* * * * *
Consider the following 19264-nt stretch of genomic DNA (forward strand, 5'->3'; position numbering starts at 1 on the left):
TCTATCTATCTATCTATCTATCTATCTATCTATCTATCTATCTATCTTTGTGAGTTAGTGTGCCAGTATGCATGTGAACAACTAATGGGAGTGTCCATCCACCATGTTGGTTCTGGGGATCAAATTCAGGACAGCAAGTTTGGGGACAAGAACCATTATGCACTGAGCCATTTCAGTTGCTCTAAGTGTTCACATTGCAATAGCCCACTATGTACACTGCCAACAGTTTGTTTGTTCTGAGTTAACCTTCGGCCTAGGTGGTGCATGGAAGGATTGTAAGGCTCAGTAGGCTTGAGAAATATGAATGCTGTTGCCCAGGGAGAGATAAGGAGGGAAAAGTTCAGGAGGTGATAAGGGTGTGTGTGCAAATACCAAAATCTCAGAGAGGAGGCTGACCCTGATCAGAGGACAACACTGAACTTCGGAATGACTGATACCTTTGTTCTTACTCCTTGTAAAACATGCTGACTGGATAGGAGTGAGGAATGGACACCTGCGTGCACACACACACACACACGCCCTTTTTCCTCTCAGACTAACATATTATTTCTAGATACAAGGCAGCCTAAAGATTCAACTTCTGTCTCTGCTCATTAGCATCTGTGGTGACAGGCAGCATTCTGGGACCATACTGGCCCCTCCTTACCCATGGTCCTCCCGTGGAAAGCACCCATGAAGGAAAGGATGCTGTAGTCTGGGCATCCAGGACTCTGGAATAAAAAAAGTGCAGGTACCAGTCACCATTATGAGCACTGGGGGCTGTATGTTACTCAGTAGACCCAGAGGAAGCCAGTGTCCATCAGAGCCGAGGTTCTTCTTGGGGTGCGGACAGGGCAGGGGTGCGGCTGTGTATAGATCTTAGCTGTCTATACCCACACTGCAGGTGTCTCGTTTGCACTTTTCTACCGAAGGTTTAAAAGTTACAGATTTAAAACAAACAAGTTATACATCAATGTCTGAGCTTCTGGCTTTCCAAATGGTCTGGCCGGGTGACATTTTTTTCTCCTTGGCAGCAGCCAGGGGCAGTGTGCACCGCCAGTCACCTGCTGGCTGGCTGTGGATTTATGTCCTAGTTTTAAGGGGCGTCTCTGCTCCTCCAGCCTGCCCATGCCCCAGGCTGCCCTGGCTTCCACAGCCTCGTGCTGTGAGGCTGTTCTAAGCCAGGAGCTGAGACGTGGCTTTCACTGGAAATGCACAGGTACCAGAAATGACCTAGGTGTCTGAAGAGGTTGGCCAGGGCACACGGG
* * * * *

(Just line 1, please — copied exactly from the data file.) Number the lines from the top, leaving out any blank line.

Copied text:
Consider the following 19264-nt stretch of genomic DNA (forward strand, 5'->3'; position numbering starts at 1 on the left):